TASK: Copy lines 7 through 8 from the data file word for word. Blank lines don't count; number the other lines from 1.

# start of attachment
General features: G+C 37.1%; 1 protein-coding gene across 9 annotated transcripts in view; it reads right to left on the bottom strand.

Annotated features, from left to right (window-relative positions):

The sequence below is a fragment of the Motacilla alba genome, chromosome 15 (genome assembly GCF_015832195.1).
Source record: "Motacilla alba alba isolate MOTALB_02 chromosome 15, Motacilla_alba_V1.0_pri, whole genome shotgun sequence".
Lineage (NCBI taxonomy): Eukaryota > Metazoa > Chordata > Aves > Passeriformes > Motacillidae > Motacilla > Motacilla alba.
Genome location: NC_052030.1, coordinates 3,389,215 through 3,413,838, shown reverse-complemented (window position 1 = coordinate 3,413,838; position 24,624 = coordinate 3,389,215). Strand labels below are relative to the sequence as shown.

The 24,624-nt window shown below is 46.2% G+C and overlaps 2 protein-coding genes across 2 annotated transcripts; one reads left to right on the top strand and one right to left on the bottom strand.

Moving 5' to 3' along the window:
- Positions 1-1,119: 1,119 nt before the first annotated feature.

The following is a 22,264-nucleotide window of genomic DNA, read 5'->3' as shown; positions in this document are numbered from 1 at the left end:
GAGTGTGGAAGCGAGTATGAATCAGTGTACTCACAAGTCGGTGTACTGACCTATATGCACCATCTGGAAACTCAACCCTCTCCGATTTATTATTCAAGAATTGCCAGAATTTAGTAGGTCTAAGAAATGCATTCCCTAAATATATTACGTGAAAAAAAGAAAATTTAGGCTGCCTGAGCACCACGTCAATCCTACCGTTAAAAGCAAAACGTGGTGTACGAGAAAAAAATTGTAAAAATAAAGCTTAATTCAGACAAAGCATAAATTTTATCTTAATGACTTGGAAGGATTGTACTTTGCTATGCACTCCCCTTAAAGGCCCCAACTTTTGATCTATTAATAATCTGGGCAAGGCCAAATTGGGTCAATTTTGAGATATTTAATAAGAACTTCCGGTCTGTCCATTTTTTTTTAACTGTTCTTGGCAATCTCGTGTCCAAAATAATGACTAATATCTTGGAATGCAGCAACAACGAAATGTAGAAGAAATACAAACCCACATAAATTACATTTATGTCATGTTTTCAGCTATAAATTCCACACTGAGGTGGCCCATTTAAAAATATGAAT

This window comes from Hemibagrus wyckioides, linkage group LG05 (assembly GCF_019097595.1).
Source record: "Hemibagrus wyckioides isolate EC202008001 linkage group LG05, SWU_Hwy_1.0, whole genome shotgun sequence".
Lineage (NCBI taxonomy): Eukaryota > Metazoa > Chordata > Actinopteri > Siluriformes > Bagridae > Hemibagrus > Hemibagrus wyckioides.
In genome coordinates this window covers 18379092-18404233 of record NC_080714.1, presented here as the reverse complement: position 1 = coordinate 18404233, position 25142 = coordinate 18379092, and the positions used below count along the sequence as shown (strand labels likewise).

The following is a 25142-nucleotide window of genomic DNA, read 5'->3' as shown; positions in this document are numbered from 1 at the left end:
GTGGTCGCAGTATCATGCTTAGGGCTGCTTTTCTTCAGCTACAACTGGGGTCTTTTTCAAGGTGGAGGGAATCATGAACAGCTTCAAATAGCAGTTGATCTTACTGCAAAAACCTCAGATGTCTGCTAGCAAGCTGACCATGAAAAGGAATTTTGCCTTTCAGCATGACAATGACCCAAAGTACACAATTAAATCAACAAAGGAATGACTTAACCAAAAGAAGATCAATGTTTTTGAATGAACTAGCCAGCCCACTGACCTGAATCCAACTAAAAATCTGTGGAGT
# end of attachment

The 24,624-nt window shown below is 46.2% G+C and overlaps 2 protein-coding genes across 2 annotated transcripts; one reads left to right on the top strand and one right to left on the bottom strand.

Moving 5' to 3' along the window: